All interviews: by Sergio Álvarez. Photography: by Diego Merino
FIA Formula 2 Sprint Race in Sochi lasted for only a handful of laps and here’s why. ⇓
Our top 3 finishers were:
- Guanyu Zhou (UNI-Virtuosi Racing)
- Nikita Mazepin (Hitech Grand Prix)
- Mick Schumacher (PREMA Racing)
Despite the race being a bit of a shorty, it still counts when it comes to winning and stuff. Many congrats to Guanyu then, good timing to win one and impress @cyroul.
As might be expected, we wanted to know if the drivers felt the same way as fans watching at home – are you just happy to wrap up the weekend or you’d rather have it all and race for full 20-something laps and full points?
Mick offered his views on the subject: “I think it’s not really up to me to take the decision, I don’t really know what happened to the barriers.
“I think if the stewards and the Race Control do decide that’s the right way, then it’s obviously something we have to accept. So for me, as everybody else in this room, I would’ve liked to keep going, keep racing because that’s what we like and that’s what we love. It’s that adrenalin rush that we get so…
“Actually I would’ve appreciated to keep driving trying to battle with those two in front. I think we had shown good amount of pace yesterday and I think we could’ve probably produced that into at least fighting with the two in front.
“At the end, we’ll never know so I’ll take it as it comes and, uh, I think P3 with half points is still very decent, I’m happy about that.”
The power of German engineering, gotta give it to Mick!
With the Tecpro barriers and Formula 2 cars being tested to the imit for safety in real life conditions in Sochi (plus plenty of F1 drivers complaining about everything under the sun), we felt obliged to pose a question, how much of a contribution do F2 drivers make over the course of a given weekend to the Race Direction, to the organizers about the safety of the track or things they see on the track?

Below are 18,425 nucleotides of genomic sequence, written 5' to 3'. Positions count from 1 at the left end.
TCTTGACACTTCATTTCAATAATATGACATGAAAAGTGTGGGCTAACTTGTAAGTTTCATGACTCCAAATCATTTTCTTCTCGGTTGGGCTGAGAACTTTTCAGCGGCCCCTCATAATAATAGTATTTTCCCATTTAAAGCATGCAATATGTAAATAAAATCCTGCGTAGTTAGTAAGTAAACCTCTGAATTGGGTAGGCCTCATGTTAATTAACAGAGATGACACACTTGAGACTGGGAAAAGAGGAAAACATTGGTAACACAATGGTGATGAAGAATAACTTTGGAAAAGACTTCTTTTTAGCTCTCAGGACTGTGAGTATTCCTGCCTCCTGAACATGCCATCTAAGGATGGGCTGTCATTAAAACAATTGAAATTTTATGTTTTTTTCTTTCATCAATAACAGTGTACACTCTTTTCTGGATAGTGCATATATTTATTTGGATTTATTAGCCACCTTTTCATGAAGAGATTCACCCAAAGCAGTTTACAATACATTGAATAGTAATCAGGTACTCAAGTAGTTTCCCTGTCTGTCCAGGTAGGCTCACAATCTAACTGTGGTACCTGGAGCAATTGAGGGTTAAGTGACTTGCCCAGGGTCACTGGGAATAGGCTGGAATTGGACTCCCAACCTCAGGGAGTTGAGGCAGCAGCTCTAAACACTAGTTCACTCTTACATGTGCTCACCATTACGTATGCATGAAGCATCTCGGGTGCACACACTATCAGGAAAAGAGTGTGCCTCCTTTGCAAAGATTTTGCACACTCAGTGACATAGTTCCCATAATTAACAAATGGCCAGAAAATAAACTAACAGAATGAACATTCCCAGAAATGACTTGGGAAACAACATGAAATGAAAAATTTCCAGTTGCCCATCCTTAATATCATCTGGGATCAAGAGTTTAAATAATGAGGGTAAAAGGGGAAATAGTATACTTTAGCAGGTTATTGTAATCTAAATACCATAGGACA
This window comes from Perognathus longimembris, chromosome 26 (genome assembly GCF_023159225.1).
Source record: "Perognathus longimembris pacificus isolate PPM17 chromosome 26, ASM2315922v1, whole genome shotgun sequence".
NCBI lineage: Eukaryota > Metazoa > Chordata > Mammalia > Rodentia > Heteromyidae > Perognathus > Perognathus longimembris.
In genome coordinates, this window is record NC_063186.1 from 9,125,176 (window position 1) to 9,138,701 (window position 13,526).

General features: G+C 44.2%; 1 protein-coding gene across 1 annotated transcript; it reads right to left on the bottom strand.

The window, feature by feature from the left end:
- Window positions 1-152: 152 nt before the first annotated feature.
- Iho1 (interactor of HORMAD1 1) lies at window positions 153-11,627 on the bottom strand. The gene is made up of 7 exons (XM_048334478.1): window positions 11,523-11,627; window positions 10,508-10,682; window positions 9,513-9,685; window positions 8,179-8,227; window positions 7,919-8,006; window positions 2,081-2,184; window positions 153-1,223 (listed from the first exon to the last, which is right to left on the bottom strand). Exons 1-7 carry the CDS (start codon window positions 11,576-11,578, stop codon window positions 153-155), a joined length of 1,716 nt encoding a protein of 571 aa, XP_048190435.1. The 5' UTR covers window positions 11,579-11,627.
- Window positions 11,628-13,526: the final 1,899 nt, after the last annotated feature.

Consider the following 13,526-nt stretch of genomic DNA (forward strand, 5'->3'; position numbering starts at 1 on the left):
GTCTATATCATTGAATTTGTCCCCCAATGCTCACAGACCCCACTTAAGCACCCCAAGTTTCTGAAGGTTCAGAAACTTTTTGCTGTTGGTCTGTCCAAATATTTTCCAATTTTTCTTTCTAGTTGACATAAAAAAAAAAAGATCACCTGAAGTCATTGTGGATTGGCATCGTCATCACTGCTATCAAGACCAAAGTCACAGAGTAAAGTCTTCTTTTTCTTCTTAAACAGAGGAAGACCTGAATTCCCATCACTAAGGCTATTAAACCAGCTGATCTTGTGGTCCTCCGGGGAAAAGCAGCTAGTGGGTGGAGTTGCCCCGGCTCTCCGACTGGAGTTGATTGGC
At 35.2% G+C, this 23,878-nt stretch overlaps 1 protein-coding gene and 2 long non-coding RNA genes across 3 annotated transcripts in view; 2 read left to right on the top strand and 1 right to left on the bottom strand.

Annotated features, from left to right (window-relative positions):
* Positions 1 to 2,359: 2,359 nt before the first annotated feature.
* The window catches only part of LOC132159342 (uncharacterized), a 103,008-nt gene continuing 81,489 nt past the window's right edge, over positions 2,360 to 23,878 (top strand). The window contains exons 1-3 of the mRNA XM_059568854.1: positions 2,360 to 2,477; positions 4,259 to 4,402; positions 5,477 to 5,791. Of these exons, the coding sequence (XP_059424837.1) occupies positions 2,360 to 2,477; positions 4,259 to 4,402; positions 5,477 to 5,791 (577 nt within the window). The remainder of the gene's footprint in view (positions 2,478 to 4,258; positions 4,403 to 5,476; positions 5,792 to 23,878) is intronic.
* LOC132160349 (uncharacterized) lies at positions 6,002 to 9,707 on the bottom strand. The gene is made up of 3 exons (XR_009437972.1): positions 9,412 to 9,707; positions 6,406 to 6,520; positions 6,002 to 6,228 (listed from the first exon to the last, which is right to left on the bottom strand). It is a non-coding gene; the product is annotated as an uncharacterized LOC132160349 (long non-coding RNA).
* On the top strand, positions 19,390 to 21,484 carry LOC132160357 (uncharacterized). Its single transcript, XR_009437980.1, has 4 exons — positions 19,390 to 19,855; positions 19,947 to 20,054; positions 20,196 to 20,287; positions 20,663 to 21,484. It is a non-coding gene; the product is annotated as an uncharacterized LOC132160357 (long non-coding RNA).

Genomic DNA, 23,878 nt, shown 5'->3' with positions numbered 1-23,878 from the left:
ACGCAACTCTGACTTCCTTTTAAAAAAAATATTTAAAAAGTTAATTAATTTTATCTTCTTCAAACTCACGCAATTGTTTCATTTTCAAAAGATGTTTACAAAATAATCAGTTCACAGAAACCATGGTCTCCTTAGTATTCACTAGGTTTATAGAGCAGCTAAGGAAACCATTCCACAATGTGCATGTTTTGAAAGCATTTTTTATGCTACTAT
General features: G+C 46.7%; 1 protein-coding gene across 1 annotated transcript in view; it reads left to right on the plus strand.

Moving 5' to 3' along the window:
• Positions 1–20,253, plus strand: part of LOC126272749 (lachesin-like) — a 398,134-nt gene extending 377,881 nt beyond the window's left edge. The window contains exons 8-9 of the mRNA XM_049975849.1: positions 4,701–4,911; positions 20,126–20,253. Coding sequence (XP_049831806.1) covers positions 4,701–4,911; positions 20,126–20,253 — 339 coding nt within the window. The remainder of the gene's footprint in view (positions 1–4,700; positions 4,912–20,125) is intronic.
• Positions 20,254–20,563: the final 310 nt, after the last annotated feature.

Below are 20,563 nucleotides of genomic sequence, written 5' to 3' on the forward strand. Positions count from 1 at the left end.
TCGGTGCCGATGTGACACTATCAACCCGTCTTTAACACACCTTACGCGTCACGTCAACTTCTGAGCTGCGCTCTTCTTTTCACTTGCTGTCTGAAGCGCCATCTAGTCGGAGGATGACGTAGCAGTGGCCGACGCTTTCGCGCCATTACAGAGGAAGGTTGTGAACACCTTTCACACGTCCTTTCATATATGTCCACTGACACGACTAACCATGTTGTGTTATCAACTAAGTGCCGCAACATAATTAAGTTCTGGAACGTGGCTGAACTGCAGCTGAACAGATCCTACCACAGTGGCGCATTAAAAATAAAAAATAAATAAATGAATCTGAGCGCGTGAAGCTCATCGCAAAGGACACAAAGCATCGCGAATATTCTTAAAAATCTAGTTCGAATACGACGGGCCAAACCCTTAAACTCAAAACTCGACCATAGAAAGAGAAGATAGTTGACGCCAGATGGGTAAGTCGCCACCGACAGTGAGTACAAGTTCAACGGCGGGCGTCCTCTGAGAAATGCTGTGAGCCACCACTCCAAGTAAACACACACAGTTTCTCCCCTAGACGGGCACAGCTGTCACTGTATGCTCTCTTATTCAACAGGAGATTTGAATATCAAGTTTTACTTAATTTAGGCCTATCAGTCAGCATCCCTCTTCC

Nikita’s us-and-them approach seemed quite interesting: “I think we make a lot of contribution of course. As you know, there’s only 20 drivers in F1 and another 22 drivers in Formula 2 (Hitech precision from Mazepin, if you’ll pardon the pun). All of them are, let’s say, capable of giving an honest and useful feedback.
“For sure, we don’t contribute as much as the F1 drivers because they’re more experienced and, let’s say, they’re the higher class so, um, the Race Direction believes a little bit more in what they say. We kind of have to get on with certain things.
“But nevertheless, it’s still enough to have people listening to us.”
Guanyu told his (as a team, Ronspeak) tale (how unusual for a young driver these days to remember the Big Ron): “I mean, it’s quite similar.
“At the end of the day, F2 is a high level championship and as most F1 drivers been in this championship before they reach the top level of motorsport.
“I think all the F2 drivers have decent or great experience from the past junior single-seaters all the way coming through here. We are still learning but to be honest I think we all know now the direction we want to be or the direction we want to indicate to the team or the people working around us to be better together.”
“I mean, I guess the two really covered everything.
“Um, it is obviously important to have an open conversation with all the people involved that take the decision. I think in our (F2) case it’s probably that some things work for our cars and some things do not work for the F1 cars or vice versa, y’know.
“I remember sometimes there’s like some sausage kerbs (Ich liebe Wurst!) which we would never take or would never be able to take – and F1 is fine with it! So we kind of have to follow the trend of F1 because they obviously have the priority on what is taking decisions.
“But normally after a while, they either feel the same way that we do and then they change it or we always kind of have to wait for (Formula 1) FP1 to happen before any decision can be taken.”
Folks, I have to tell I love the psychology of these pressers and you can see how different nationalities/cultures shape drivers’ answers. That’s Formula 2 for you, it’s the blending of tea with coffee (don’t try that at home!) if you like, it’s the opposites that collide and make this Championship a truly unique place to be.
In person much better than virtually, but hey – we’re still loving every digital moment of it.
Peeps, Bahrain in two months will decide who will be crowned champ and who will return home to their family estate as a chump. I’m gonna go nuts until then without F2 or F3.
Life’s like that.